Monday, November 2, 2015

A Separation - Film Review

The Iranian film (2011 Academy Award winner for Best Foreign Film) A Separation, directed by Asghar Farhadi, is a window onto the court-ruled lives of modern Iranians. The story opens with Simin, a woman in her thirties, seeking divorce from her husband, Nader. The sticking-point is that Simin wants to leave the country, and take their 11-year-old daughter Termeh with her. Nader is willing to allow divorce, but he wants Termeh to stay with him. His Alzheimer's-stricken father, who lives with them, cannot travel, and he won't leave him. Simin oversimplifies matters - Nader should come with her: his father doesn't know him anyway, she claims, so anyone could look after him - nothing would stand in her way. She sees his refusal as stubbornness and antipathy. But as the story unfolds, we see that Nader's father does in fact know his family, and needs them.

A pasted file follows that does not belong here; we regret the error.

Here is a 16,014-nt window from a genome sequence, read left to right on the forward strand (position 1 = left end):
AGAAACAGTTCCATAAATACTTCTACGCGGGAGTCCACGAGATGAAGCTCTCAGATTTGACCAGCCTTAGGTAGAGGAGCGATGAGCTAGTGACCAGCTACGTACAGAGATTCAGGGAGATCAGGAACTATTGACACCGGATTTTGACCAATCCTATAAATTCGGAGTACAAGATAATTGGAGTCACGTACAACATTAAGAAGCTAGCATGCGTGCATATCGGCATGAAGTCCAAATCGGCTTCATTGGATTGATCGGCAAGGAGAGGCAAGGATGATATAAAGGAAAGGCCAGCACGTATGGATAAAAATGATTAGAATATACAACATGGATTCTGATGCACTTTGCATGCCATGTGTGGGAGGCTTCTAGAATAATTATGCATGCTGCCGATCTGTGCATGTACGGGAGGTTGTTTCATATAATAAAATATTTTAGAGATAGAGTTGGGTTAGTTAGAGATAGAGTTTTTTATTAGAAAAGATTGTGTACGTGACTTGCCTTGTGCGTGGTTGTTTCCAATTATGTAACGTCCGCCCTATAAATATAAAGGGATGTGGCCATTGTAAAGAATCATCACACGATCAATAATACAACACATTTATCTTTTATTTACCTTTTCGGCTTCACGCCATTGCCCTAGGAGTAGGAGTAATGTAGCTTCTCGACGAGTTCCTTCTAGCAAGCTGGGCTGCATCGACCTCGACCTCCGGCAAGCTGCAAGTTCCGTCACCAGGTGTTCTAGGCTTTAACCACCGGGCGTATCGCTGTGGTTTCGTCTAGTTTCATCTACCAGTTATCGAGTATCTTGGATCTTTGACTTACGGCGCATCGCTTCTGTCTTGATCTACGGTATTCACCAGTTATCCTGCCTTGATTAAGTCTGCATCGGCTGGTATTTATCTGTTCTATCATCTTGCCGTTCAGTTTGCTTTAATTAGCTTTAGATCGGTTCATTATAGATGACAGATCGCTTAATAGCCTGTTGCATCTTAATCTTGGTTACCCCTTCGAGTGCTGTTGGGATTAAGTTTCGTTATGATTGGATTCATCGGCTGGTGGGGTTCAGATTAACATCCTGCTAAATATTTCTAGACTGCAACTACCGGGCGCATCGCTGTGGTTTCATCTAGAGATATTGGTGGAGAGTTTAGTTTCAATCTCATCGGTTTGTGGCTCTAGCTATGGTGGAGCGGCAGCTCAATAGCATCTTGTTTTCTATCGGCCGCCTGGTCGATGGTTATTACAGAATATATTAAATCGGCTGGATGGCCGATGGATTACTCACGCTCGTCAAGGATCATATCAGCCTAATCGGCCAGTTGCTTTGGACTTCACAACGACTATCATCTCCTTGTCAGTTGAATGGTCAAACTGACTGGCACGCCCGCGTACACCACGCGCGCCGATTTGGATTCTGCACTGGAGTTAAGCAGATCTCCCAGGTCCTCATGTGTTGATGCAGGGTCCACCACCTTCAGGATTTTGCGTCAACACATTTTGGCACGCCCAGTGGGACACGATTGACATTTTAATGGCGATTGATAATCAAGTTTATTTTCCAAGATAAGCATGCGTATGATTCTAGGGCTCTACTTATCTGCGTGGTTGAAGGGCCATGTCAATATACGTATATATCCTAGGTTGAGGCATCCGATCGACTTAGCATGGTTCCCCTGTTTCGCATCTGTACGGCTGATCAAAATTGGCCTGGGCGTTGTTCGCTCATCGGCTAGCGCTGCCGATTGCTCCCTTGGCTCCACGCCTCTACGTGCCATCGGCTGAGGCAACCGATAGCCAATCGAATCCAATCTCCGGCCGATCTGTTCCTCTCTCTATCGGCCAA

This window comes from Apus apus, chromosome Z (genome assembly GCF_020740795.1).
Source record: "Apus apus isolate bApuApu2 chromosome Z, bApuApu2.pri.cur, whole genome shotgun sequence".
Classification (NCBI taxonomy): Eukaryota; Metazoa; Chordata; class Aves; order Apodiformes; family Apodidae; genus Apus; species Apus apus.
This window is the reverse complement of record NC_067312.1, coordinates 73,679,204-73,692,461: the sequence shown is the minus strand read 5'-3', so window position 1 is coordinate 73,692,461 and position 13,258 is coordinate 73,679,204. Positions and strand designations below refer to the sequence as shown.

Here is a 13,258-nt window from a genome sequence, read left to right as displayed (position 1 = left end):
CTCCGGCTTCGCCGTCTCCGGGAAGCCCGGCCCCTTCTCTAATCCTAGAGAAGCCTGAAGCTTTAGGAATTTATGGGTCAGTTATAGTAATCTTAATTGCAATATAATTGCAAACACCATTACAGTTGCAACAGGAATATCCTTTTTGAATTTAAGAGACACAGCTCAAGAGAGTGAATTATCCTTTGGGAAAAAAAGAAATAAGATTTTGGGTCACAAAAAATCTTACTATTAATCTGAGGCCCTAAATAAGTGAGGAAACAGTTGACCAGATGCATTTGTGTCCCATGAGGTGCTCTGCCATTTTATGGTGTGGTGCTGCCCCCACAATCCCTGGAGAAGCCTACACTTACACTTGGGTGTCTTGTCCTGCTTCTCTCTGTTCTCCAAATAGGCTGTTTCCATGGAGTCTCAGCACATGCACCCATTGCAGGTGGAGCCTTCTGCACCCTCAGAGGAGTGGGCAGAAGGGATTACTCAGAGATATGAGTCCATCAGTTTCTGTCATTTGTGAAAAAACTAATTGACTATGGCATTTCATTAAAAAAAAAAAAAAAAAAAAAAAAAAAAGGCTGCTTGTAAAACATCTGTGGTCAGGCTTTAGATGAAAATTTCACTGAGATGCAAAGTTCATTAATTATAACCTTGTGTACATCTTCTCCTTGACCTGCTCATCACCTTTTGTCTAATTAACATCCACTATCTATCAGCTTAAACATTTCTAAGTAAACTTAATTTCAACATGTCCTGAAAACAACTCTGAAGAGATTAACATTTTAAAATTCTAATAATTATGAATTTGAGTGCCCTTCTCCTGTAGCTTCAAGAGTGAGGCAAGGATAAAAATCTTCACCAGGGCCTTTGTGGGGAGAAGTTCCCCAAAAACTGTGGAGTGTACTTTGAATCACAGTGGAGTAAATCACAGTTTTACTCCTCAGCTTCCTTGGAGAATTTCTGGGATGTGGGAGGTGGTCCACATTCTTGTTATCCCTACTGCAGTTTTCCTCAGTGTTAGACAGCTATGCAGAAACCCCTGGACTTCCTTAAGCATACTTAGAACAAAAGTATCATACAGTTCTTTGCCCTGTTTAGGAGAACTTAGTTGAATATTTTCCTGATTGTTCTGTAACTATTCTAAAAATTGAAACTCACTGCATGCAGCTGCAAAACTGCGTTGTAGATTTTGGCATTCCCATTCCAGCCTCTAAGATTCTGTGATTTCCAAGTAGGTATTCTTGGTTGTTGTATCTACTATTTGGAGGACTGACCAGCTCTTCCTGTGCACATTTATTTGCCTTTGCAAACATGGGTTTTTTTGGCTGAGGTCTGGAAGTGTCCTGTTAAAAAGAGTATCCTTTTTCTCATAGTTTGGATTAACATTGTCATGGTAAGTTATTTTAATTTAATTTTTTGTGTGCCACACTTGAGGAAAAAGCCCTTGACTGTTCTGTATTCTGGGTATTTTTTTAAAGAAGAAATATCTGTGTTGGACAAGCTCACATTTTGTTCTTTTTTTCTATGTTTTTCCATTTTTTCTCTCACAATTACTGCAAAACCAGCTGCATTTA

Simin walks out, so to care for his father while he's at work, Nader hires a caregiver. This woman, who comes with her 4-year-old daughter, is so pious that before helping, she consults an imam, asking if assisting a senile man who has soiled himself is a sin. But she is also pregnant, which her little girl knows but is a secret from Nader - and from Simin, who provided her name. According to the law, this woman must have her husband's permission to work for Nader. The men meet and Nader thinks the man will be coming to look after his father - instead, it's the woman who continues to come, though her long bus commute and trek up multiple flights of stairs to Nader's apartment exhaust her.

Spoiler Alert - read no further if you plan to see the film!

Nader comes home early and discovers his father alone, crumpled on the floor barely alive, one arm tied to his bed-frame. In his rage, Nader sees that the cash he had set aside to pay the woman is gone. When she and her daughter return from their errand, he confronts her, accusing her of theft. She argues, and he pushes her out of his apartment.